The source of M2BPGi had been uncertain until Bekki et al (7) first demonstrated that hepatic stellate cells (HSCs) may be a source of M2BPGi in liver cirrhosis. To clarify which liver cell subpopulation secreted M2BPGi, the group measured M2BPGi levels in the cell culture supernatant of primary HSCs, Kupffer cells, hepatocytes, biliary epithelial cells and endothelial cells, and identified that HSCs secreted M2BPGi. The group also identified that M2BPGi secreted from HSCs induced expression of Mac-2 in Kupffer cells, which in turn activated HSCs to be fibrogenic. These results could also explain the elevated M2BPGi levels in other chronic hepatobiliary diseases, including PSC and PBC, in which activation of HSCs has been observed (8,9). Activation of HSCs is also induced during acute liver injury and biliary obstruction (10–12). This could explain why M2BPGi levels are increased in patients with biliary diseases.
Furthermore, M2BPGi levels could be elevated in fibrosis of other organs, including the heart (13), lung (14) and pancreas (15). Pancreatic ductal adenocarcinoma also exhibited elevated M2BPGi levels compared with other pancreaticobiliary diseases, which may reflect the desmoplastic reaction in pancreatic ductal adenocarcinoma (16). This might be a reason why the serum levels of M2BPGi in benign disease controls which included several pancreatitis patients were higher than healthy controls.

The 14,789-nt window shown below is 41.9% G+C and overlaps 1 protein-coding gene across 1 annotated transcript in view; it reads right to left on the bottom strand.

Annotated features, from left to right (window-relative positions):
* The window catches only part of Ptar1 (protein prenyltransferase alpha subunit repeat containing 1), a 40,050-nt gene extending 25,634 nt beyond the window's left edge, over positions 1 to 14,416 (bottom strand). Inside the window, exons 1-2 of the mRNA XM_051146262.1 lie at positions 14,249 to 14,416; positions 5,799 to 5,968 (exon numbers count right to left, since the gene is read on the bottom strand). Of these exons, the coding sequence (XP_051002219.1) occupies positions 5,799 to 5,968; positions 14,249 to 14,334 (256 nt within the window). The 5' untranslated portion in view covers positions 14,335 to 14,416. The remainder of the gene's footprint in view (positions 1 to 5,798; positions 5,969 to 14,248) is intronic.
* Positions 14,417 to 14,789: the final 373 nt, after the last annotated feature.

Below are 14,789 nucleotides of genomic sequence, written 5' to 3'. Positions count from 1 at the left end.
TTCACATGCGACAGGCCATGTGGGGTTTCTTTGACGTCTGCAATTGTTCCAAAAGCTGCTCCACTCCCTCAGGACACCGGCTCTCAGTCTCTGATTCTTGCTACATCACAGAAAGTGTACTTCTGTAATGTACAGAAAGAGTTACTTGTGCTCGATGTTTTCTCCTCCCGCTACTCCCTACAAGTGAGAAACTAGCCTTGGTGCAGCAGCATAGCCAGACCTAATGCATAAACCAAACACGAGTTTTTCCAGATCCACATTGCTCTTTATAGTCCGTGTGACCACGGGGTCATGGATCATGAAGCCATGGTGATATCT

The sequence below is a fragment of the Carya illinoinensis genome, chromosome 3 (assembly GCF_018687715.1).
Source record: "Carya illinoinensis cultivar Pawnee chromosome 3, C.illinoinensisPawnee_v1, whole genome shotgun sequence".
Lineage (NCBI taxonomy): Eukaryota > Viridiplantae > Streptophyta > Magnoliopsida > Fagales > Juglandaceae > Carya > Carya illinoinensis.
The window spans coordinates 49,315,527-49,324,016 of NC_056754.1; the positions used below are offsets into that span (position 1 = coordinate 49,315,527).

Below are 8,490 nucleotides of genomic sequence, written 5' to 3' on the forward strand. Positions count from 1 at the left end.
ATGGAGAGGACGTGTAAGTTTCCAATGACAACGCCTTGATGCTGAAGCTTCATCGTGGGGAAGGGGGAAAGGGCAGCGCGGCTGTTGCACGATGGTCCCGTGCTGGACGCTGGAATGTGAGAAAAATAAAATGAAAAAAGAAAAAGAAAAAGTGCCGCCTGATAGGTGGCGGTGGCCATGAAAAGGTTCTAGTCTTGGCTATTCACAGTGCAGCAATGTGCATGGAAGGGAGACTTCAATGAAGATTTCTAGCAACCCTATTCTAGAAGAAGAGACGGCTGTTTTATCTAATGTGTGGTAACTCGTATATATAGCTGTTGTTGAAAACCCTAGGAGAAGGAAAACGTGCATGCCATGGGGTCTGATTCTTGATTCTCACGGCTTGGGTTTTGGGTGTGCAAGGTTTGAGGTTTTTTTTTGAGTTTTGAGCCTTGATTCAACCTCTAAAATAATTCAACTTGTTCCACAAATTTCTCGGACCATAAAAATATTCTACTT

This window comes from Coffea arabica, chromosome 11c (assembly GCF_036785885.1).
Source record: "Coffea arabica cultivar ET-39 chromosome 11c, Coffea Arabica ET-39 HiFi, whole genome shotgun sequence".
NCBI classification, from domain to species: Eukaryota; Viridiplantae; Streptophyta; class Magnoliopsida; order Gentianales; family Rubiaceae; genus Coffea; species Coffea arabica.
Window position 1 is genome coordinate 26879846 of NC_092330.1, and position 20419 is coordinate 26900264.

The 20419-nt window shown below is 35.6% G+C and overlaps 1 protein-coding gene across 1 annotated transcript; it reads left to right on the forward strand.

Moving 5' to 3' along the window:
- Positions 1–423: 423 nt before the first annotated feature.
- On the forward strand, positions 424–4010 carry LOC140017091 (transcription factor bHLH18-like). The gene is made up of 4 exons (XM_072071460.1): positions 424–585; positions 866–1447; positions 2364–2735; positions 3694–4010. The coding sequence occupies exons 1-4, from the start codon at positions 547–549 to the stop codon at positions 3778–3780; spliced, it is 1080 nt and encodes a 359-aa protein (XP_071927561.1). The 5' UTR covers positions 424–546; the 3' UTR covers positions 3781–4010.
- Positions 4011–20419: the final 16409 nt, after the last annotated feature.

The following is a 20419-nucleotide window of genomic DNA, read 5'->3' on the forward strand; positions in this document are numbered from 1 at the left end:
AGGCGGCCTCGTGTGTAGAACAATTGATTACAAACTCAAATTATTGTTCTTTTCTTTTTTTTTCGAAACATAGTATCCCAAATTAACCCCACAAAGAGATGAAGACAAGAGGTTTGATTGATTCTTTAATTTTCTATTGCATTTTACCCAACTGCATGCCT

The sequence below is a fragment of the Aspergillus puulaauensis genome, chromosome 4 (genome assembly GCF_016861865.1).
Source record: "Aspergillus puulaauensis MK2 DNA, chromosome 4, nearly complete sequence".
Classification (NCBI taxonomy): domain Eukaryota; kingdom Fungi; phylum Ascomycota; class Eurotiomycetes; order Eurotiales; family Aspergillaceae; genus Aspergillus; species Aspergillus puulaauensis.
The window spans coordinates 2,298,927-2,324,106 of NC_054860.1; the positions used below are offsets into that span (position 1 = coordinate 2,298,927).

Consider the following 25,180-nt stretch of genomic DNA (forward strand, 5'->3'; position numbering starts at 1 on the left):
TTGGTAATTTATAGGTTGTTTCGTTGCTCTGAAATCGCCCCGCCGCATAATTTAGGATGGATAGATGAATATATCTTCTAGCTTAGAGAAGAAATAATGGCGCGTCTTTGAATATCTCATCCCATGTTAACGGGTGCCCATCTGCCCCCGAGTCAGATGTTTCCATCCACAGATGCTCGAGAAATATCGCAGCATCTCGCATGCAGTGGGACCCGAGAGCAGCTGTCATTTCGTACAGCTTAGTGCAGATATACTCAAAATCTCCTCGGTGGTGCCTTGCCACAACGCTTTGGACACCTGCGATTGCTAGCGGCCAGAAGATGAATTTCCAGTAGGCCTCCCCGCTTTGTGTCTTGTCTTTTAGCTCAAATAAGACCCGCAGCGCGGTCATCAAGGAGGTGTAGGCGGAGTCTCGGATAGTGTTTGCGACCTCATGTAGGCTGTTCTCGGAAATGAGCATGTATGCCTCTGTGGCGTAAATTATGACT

The present study was limited by the relatively small number of samples that were collected at a single institution. Further studies with a larger number of patients are required to consolidate the results of this preliminary study.
In conclusion, M2BPGi levels may be increased by biliary obstruction. Therefore, elevated M2BPGi levels should be interpreted carefully if patients with cirrhosis present with concomitant diseases that may have an effect on M2BPGi elevation.
The authors would like to thank Ms. Chikako Saito and Ms. Rie Hikichi (Department of Gastroenterology, Fukushima Medical University School of Medicine, Fukushima, Japan) for their assistance during the experiments.
No funding was received.
Availability of data and materials
All data generated or analyzed during the present study are included in this published article.
TT, RS designed the experiment. TT, RS, MS, NK, YS, HI, KW, JN, MT, TH and HO performed the experiments. TT and RS wrote the manuscript and analyzed the data.
Ethics approval and consent to participate
The present study was approved by the Institutional Review Committee of Fukushima Medical University School of Medicine (Fukushima, Japan; IRB no. 2387) and patients provided written informed consent.
Patient consent for publication
The authors declare that they have no competing interests.